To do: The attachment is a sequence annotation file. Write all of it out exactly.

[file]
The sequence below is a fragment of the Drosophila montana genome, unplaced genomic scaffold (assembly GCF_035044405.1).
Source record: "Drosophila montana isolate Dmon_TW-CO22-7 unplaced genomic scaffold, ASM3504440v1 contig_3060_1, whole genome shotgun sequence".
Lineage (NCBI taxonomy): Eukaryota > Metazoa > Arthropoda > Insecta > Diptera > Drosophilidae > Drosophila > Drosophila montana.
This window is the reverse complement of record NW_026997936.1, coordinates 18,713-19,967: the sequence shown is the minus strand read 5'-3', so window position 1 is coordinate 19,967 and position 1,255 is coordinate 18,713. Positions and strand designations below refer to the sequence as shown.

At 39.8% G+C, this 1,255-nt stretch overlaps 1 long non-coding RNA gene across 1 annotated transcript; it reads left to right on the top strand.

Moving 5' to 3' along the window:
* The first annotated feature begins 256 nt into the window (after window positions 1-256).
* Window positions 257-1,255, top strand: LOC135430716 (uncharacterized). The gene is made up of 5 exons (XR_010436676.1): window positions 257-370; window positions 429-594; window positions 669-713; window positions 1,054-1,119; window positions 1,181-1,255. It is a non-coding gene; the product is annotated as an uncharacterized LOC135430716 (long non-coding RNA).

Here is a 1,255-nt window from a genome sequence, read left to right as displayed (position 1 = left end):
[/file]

The sequence below is a fragment of the Drosophila montana genome, unplaced genomic scaffold (assembly GCF_035044405.1).
Source record: "Drosophila montana isolate Dmon_TW-CO22-7 unplaced genomic scaffold, ASM3504440v1 contig_3060_1, whole genome shotgun sequence".
Lineage (NCBI taxonomy): Eukaryota > Metazoa > Arthropoda > Insecta > Diptera > Drosophilidae > Drosophila > Drosophila montana.
This window is the reverse complement of record NW_026997936.1, coordinates 18,713-19,967: the sequence shown is the minus strand read 5'-3', so window position 1 is coordinate 19,967 and position 1,255 is coordinate 18,713. Positions and strand designations below refer to the sequence as shown.

At 39.8% G+C, this 1,255-nt stretch overlaps 1 long non-coding RNA gene across 1 annotated transcript; it reads left to right on the top strand.

Moving 5' to 3' along the window:
* The first annotated feature begins 256 nt into the window (after window positions 1-256).
* Window positions 257-1,255, top strand: LOC135430716 (uncharacterized). The gene is made up of 5 exons (XR_010436676.1): window positions 257-370; window positions 429-594; window positions 669-713; window positions 1,054-1,119; window positions 1,181-1,255. It is a non-coding gene; the product is annotated as an uncharacterized LOC135430716 (long non-coding RNA).

Here is a 1,255-nt window from a genome sequence, read left to right as displayed (position 1 = left end):